Gina and I played an Arcati Crisis set at Collingswood 2nd Saturday this weekend – an outdoor gig singing on the street to folks exploring the restaurants and events on Haddon Ave.
By any objective measure, it was a good gig. We played for almost two solid hours, we drew crowds of passers-by multiple times, we gave away half of our CDs, and we even reaped a significant amount of donations from our pseudo-busking!
However, subjectively the gig sucked. I was angsty from the start when the band before us ran over a bit. I didn’t feel like our mics were balanced, and I couldn’t hear my guitar. I broke a string that’s only two weeks old in the middle of “Video Killed the Radio Star.” I was distracted when donations started to blow out of Gina’s guitar case. I completely forgot any semblance of chords to “Standing.” I lost the roadmap on “Hungerstrike.” I was a measure behind on the bridge of “Moscow, Idaho.”
In my musical life I have my off moments and flubbed changes, but I never miss entrances or get out of sync. I just don’t. Yet on Saturday I was so out of sorts that I literally stopped our set halfway through to play a solo song in a desperate attempt to regain my focus.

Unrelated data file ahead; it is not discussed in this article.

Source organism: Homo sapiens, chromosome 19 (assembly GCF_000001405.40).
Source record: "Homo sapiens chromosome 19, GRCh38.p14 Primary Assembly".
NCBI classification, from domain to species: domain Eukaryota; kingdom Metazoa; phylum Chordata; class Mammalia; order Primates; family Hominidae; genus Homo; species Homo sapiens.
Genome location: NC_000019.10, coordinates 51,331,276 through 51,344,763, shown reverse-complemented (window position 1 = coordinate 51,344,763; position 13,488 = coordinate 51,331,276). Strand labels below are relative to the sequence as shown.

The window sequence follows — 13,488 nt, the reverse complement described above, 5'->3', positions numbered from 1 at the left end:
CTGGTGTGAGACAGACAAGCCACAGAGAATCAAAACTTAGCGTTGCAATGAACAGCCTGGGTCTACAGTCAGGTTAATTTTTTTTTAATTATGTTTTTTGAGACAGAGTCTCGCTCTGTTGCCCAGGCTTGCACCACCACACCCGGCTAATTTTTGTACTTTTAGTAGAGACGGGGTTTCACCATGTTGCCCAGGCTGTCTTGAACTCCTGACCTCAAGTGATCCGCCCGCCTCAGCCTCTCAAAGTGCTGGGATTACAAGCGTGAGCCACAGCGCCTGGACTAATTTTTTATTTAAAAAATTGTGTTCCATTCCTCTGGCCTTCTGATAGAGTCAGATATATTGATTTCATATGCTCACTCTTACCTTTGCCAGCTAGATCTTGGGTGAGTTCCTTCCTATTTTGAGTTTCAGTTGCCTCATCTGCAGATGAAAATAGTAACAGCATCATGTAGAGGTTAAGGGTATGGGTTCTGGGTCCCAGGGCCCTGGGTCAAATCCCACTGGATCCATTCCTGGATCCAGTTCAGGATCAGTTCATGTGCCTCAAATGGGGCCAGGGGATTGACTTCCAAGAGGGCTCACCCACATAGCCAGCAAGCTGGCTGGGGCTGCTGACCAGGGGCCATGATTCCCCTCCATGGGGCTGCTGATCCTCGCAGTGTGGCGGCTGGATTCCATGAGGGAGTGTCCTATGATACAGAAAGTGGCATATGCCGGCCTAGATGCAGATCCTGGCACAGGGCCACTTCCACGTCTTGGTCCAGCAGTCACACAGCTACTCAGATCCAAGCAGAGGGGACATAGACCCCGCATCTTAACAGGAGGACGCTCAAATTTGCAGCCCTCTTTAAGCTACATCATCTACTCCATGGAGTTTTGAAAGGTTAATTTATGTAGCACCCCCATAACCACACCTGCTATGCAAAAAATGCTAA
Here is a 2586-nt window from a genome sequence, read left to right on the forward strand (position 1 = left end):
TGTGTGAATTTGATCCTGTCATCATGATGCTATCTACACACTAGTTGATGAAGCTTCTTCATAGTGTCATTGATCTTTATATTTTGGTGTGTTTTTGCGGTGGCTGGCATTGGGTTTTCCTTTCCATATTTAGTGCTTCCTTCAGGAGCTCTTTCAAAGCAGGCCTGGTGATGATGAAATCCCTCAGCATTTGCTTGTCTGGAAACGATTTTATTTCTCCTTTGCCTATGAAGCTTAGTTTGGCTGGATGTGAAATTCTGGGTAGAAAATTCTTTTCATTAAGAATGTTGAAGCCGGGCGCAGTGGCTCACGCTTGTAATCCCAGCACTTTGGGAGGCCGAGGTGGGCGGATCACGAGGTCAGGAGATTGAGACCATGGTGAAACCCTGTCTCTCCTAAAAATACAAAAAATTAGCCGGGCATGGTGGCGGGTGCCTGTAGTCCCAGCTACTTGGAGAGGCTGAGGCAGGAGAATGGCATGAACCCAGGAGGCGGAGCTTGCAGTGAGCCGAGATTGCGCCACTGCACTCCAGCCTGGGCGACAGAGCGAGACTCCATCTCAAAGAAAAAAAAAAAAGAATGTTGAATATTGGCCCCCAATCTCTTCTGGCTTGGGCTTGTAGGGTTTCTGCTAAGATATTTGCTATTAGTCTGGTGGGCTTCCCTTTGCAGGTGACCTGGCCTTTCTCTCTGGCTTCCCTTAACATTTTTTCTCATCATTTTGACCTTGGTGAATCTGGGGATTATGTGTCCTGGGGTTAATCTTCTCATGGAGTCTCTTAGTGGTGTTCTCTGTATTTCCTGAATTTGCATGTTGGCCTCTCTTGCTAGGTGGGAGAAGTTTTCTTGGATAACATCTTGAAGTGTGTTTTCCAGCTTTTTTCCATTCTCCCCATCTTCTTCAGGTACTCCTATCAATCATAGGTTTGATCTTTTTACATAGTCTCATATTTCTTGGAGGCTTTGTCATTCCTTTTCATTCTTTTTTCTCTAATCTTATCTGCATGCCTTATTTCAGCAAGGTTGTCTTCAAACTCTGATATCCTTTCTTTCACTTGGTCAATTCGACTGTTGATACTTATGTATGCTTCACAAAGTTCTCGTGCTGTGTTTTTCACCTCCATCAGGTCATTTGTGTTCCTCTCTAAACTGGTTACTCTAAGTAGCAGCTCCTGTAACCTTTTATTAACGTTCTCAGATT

This morning I wrote Gina an email, partially stating:
My head was just in a completely other place, and I could not get completely centered again. It was really unprofessional and I feel shitty about it.
Then I stopped by my colleague Jay’s cube, and the first thing he said was:
You were really awesome on Saturday.
And, you know what? I don’t think it was just Jay who felt that. I feel like we got more smiles and complements during the set on Saturday than we’ve ever had at that sort of background music gig ever before.
What’s the secret?
I suppose there’s something to that reckless abandon of messing up and and moving on. A decade ago I was more apt to say “art is in the imperfections,” but now I prefer to deliver the same perfect performance every single time.
Decade-ago Peter would ask me, “What’s the point of that?”